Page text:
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Food Safety Research Consortium: Development and Application of Molecular Subtyping Data to Support Risk Based Control Strategies for Salmonella and Listeria Monocytogenes


The overall goal of the New York Food Safety Research Consortium (FSRC) is to conduct and coordinate food safety research that provides critical new knowledge on foodborne pathogens and leads to the development of new and innovative food safety tools and intervention strategies. <P>
We propose to use 2010 funds supporting the FSRC to (i) further expand and maintain a comprehensive foodborne pathogen subtype database ( with a particular focus on L. monocytogenes and Salmonella, (ii) perform field and subtyping studies to allow for the development of risk assessments and risk-based control strategies for L. monocytogenes, with a focus on transmission at retail, and (iii) develop and validate molecular serotyping and subtyping approaches for Salmonella. <P>While, overall, these efforts will provide improved tools for source tracking and source attribution and provide knowledge needed for science-based farm-to-table control of these foodborne pathogens, a specific focus of this project is on developing methods and data needed to classify foodborne pathogens into subtype groups that differ in their public health impact. <P>Continued support and expansion of the PathogenTracker strain collection and database, which provides a unique food safety resource, remains a core activity of the FSRC. Isolates available through this collection are widely distributed to researchers in academia, industry, and government and provide standardized foodborne pathogen strain sets for the development and evaluation of detection and subtyping methods, for foodborne pathogen evolution and ecology research, and for development of intervention strategies. Consequently, a specific component of this proposal is to continue to expand, develop, and maintain the PathogenTracker strain collection and database.

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NON-TECHNICAL SUMMARY: A study published in 1999 estimated that 76 million cases of gastrointestinal foodborne illnesses occur in the US on an annual basis, resulting in at least 325,000 hospitalizations and 5,000 deaths. While subsequent data indicated that the incidence of human listeriosis and selected other foodborne disease decreased since these initial estimates, 2008 and 2009 data indicate no further declines in foodborne illness frequencies. In particular, the incidence of human Salmonella infections appears to not have decreased significantly since 1999. Thus, foodborne illnesses and their medical sequelae continue to have a significant negative impact on human health and well being. To track and control sources of foodborne pathogens, agricultural and food industries have a critical need for access to advanced molecular and genetics based tools, including future employees trained in the use of these tools. The overall goal of this project is to assure access to these advanced tools, by the food and meat industries to aid in their efforts to control foodborne pathogens. Thus, one of the goals of this project is the further development and expansion of a WWW-based publicly available DNA subtype database for microorganisms causing foodborne illnesses. Further goals of this project include applications of this database to (i) understand Listeria transmission at retail, (ii) develop improved "DNA fingerprinting" methods for foodborne pathogens, particularly for Salmonella, (iii) help detect foodborne disease outbreaks and outbreak sources, (iv) broadly, develop a better under-standing of the transmission, and evolution of foodborne pathogens, (v) define specific bacterial subtypes that differ in their ability to cause foodborne disease, and (vi) provide scientific information that can be used to enhance risk assessments for foodborne illnesses. Efforts (iii) through (vi) specifically focus on the foodborne pathogens L. monocytogenes and Salmonella. L. monocytogenes causes about 2,500 human foodborne listeriosis cases and 500 deaths annually in the US and has been commonly found in many different environments. This foodborne pathogen thus represents a considerable concern, not only due to its ability to cause severe human disease, but also because contamination of Ready-To-Eat food products with this organism is not uncommon. Recalls due to the presence of L. monocytogenes are thus not uncommon and both, human listeriosis cases and costly recalls, place a significant financial and emotional toll in the US population and national economy. Salmonella causes an estimated 1.4 million cases of foodborne disease annually in the US, including approximately 550 deaths. L. monocytogenes and Salmonella combined thus cause approx. 1,050 foodborne deaths annually in the US, out of an estimated total 1,800 deaths due to known foodborne pathogens.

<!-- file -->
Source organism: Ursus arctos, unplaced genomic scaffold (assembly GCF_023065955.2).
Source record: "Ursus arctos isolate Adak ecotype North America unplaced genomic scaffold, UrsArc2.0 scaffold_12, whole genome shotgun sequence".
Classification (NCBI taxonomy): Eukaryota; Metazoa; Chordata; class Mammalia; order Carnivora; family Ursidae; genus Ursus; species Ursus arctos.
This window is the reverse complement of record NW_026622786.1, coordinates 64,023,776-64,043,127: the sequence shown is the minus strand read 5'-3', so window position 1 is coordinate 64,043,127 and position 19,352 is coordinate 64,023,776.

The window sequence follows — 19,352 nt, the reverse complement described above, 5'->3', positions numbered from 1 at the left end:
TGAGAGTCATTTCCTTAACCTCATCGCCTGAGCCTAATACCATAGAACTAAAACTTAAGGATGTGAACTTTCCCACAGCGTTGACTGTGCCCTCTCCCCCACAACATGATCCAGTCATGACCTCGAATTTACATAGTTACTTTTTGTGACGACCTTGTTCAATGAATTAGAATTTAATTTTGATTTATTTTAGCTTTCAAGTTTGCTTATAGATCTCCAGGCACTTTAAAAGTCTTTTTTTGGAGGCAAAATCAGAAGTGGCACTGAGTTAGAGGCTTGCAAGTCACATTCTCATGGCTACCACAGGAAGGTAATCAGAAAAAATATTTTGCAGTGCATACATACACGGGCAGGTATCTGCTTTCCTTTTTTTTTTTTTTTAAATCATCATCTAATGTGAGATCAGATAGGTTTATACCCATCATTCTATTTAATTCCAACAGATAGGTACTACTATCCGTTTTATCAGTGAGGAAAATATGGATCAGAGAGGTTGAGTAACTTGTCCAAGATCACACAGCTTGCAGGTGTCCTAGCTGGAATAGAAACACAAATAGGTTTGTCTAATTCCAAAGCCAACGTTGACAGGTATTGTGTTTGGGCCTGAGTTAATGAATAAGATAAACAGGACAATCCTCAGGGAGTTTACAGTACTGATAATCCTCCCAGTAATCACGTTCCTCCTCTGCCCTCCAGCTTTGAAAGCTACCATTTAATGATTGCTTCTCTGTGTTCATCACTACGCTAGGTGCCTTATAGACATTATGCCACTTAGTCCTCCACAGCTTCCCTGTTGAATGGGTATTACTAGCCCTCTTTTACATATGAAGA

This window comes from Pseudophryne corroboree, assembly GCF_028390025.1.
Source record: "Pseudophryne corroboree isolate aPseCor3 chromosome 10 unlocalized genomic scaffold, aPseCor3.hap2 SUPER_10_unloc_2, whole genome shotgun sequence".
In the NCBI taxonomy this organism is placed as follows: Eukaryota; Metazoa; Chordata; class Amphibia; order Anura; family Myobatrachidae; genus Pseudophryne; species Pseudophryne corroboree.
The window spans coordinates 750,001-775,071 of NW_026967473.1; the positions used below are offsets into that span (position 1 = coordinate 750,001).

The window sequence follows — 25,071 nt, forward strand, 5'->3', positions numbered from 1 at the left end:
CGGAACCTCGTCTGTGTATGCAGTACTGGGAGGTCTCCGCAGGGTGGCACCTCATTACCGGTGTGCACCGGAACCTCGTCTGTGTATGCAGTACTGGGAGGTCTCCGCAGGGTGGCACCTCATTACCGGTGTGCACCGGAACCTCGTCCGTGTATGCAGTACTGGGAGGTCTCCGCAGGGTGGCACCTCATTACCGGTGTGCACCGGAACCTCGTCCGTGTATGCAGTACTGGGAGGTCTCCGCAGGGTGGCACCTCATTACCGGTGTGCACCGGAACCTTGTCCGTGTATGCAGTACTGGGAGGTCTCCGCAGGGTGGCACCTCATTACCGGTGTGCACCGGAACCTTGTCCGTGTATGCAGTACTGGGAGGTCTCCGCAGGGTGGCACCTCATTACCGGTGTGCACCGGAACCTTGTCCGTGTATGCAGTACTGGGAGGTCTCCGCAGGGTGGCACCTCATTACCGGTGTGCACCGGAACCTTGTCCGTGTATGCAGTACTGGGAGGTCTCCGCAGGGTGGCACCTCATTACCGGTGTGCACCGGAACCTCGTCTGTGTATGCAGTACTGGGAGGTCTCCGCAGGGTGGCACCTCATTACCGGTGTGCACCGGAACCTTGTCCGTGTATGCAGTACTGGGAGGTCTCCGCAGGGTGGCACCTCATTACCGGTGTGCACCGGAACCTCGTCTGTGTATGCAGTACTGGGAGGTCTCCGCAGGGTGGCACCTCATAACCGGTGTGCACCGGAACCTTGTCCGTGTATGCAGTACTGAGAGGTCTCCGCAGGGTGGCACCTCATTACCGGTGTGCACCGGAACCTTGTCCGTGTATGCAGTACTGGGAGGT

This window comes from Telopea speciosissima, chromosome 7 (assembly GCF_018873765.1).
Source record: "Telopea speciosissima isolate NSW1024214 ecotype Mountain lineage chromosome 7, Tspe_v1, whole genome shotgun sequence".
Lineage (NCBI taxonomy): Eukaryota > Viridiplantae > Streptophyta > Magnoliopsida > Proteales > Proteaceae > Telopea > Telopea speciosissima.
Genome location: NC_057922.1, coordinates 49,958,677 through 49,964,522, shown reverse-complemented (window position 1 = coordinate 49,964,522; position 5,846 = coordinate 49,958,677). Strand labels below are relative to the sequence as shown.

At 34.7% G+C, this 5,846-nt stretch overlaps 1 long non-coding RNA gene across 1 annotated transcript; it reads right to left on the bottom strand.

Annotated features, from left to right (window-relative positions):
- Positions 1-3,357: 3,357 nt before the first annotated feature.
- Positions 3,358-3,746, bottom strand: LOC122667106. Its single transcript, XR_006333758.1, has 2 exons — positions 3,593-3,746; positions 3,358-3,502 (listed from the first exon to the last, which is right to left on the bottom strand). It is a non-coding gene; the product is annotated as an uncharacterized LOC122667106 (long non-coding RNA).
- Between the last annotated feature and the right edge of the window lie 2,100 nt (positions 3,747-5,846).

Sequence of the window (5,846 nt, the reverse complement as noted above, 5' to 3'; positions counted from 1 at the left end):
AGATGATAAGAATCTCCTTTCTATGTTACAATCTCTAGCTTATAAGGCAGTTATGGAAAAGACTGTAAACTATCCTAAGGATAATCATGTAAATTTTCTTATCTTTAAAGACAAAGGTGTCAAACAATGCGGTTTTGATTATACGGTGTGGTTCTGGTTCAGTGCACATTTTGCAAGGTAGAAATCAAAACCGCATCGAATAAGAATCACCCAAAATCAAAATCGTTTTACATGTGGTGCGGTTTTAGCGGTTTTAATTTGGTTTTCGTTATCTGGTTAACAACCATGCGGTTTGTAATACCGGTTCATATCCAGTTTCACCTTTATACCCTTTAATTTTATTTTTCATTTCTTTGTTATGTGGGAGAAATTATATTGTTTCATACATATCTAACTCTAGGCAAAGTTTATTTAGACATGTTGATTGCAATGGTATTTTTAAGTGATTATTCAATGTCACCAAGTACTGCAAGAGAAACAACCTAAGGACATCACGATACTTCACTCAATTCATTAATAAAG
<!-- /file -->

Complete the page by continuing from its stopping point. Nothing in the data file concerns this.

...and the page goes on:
APPROACH: Obj. 1. Perform longitudinal and retrospective studies on L. monocytogenes transmission at retail, including molecular characterization of L. monocytogenes isolates. <P>Obj. 2. Develop, validate, and compare rapid molecular methods for Salmonella serotyping and develop data on transmission and virulence differences among Salmonella serotypes <P>Obj. 3. Continue comprehensive collection as well as molecular and phenotypic characterization of human, food, and animal isolates of Salmonella. <P>Obj. 4. Continue comprehensive collection as well as molecular and phenotypic characterization of human, food, and animal isolates of L. monocytogenes. <P>Obj. 5. Enhance and maintain the PathogenTracker database, including development of improved data analysis tools and user interfaces, and distribution of strains and isolates.

Wiedmann, Martin
Cornell University
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